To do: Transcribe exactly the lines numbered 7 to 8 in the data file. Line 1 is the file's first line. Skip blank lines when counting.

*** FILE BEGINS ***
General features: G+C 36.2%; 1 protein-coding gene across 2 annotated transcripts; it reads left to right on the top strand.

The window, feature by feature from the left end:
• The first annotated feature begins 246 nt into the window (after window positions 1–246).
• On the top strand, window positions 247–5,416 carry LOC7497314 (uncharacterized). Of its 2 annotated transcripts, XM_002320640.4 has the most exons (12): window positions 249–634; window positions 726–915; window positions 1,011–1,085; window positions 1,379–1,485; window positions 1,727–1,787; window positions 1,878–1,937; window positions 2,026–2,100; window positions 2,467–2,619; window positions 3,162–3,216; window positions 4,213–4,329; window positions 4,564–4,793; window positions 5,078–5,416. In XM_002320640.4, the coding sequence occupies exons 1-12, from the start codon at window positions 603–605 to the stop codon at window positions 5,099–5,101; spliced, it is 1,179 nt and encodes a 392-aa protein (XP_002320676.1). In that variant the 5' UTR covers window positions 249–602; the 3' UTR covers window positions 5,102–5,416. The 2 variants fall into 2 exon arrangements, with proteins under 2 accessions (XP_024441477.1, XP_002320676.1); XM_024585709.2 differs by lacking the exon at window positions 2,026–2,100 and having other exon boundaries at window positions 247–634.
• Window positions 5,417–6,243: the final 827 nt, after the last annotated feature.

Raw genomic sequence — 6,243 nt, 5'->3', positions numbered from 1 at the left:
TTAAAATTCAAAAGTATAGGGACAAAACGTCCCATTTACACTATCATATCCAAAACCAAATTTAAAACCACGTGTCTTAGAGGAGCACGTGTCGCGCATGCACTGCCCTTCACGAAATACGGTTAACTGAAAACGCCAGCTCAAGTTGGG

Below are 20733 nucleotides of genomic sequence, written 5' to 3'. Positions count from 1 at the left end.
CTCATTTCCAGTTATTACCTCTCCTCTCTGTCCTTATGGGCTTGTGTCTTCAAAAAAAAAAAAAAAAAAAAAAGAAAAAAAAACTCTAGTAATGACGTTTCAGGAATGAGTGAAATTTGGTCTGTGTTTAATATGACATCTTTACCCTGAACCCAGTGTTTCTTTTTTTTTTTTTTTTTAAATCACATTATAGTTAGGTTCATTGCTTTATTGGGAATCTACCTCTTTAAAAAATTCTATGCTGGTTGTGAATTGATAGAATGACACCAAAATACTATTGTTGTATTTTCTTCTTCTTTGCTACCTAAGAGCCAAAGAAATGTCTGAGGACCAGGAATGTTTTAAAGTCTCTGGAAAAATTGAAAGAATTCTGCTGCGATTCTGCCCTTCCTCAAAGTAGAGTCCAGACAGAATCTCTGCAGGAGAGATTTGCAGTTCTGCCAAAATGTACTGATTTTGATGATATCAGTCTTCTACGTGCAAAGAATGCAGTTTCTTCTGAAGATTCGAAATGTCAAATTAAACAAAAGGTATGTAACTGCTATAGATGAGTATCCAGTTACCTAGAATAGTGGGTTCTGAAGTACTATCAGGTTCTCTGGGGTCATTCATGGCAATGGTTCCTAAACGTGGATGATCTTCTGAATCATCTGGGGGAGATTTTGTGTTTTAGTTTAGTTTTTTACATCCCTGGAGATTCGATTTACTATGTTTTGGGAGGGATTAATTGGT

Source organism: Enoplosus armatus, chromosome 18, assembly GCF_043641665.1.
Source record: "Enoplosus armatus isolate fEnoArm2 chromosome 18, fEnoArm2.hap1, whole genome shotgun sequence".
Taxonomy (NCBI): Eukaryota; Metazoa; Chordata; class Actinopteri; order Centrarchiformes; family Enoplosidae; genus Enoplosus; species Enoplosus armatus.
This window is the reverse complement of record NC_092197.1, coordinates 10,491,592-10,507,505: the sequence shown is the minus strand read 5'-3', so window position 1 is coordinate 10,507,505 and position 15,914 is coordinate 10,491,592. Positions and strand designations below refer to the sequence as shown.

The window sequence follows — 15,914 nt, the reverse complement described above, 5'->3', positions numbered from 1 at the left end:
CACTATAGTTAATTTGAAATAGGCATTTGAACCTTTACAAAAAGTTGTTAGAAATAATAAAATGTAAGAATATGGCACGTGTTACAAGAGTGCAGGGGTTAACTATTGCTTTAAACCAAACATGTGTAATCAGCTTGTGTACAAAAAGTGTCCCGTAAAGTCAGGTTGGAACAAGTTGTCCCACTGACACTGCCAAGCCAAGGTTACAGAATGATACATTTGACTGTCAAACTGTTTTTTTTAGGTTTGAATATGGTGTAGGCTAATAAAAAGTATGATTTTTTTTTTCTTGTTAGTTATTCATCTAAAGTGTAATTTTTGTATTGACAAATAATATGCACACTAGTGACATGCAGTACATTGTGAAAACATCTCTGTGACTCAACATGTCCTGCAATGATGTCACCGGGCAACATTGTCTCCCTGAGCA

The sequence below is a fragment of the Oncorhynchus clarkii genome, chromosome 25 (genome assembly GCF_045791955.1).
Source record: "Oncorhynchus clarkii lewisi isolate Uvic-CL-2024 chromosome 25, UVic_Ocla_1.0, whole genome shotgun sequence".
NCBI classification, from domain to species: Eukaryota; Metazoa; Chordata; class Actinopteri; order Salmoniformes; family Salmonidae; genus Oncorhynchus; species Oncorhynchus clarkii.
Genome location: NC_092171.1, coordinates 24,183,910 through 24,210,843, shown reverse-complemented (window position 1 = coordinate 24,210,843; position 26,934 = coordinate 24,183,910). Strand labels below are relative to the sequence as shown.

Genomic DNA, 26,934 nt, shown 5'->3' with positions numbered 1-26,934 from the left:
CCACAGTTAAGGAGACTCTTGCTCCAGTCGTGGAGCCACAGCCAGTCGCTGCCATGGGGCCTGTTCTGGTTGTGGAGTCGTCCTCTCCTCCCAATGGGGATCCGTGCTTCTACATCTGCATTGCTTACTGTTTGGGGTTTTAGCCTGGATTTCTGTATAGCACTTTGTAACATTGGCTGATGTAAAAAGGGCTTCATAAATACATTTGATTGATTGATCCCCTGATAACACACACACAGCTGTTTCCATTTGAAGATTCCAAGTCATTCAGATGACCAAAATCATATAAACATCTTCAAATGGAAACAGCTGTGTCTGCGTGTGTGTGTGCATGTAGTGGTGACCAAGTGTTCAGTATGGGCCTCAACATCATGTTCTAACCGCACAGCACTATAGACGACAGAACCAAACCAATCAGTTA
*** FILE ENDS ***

TTAAAATTCAAAAGTATAGGGACAAAACGTCCCATTTACACTATCATATCCAAAACCAAATTTAAAACCACGTGTCTTAGAGGAGCACGTGTCGCGCATGCACTGCCCTTCACGAAATACGGTTAACTGAAAACGCCAGCTCAAGTTGGG

Below are 20733 nucleotides of genomic sequence, written 5' to 3'. Positions count from 1 at the left end.